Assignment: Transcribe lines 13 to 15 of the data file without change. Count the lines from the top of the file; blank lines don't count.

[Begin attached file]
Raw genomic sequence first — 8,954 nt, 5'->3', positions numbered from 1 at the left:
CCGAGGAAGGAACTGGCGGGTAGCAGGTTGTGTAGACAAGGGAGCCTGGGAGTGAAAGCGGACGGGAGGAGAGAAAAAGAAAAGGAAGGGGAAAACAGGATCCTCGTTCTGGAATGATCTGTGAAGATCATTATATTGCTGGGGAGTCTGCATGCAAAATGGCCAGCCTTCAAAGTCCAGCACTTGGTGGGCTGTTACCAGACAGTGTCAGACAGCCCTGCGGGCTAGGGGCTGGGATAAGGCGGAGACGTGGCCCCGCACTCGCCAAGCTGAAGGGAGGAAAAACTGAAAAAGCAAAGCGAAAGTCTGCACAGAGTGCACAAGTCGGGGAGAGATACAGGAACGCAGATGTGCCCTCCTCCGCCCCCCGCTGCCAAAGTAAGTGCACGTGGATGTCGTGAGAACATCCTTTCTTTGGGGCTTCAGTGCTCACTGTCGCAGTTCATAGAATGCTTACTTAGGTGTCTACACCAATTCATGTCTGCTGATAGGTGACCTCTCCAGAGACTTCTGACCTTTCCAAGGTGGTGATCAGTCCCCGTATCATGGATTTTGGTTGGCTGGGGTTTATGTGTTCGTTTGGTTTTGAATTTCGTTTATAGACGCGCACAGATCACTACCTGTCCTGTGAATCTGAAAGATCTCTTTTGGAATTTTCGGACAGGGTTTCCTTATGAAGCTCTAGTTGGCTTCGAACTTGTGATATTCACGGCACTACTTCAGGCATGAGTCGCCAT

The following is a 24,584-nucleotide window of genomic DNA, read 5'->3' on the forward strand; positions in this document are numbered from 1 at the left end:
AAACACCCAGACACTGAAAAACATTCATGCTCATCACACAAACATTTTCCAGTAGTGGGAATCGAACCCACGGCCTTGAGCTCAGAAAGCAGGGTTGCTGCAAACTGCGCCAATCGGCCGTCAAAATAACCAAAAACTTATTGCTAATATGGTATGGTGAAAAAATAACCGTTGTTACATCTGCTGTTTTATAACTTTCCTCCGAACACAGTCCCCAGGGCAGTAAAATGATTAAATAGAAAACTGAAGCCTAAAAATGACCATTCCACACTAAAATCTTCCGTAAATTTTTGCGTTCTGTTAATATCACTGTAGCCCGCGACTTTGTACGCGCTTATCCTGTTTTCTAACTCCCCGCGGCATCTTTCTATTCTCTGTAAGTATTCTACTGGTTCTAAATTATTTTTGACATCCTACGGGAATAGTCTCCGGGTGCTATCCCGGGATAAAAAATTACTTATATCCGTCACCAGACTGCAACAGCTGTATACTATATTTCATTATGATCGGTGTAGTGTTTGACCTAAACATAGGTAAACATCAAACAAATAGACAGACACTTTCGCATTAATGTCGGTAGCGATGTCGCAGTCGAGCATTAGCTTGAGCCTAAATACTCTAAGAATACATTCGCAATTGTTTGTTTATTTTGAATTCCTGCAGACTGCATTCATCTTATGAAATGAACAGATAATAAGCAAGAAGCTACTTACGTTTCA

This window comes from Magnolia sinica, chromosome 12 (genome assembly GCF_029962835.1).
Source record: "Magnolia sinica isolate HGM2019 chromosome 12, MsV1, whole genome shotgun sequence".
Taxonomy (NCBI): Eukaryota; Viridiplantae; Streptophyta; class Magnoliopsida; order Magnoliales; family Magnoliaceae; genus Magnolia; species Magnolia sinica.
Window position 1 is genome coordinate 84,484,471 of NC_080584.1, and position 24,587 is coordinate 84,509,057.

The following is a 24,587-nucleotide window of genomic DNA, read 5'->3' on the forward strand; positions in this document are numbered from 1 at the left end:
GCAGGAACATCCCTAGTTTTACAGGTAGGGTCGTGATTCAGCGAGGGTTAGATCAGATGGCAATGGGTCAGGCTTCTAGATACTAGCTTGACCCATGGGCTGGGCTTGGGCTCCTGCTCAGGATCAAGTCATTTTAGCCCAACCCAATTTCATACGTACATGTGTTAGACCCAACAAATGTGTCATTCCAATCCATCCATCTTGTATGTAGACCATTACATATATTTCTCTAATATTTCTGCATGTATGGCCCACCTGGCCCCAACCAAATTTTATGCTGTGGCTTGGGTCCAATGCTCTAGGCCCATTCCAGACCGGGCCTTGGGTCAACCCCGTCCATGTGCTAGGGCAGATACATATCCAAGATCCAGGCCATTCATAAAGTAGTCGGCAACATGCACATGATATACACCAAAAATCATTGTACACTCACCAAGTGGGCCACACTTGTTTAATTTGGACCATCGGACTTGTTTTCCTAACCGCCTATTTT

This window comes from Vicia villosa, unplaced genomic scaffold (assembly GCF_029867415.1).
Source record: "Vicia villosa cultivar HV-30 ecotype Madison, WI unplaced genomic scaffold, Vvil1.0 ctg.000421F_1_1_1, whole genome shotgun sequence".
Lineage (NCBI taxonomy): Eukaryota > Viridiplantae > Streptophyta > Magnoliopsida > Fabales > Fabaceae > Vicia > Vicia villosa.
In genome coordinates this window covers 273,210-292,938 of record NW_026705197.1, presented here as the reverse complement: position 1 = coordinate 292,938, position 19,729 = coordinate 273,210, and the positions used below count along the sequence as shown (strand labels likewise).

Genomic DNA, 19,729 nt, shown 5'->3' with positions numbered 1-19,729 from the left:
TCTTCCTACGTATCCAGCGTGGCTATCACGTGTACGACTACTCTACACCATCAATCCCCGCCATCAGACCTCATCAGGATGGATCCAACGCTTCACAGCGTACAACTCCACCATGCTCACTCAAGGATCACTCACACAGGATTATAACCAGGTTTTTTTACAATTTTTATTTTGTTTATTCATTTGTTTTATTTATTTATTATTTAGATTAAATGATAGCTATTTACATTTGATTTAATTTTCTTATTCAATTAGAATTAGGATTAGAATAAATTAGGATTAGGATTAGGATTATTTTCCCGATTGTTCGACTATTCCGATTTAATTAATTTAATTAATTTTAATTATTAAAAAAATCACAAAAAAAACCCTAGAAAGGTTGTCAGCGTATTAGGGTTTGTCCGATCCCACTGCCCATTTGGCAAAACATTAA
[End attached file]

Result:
Lineage (NCBI taxonomy): Eukaryota > Viridiplantae > Streptophyta > Magnoliopsida > Fabales > Fabaceae > Vicia > Vicia villosa.
In genome coordinates this window covers 273,210-292,938 of record NW_026705197.1, presented here as the reverse complement: position 1 = coordinate 292,938, position 19,729 = coordinate 273,210, and the positions used below count along the sequence as shown (strand labels likewise).

Genomic DNA, 19,729 nt, shown 5'->3' with positions numbered 1-19,729 from the left: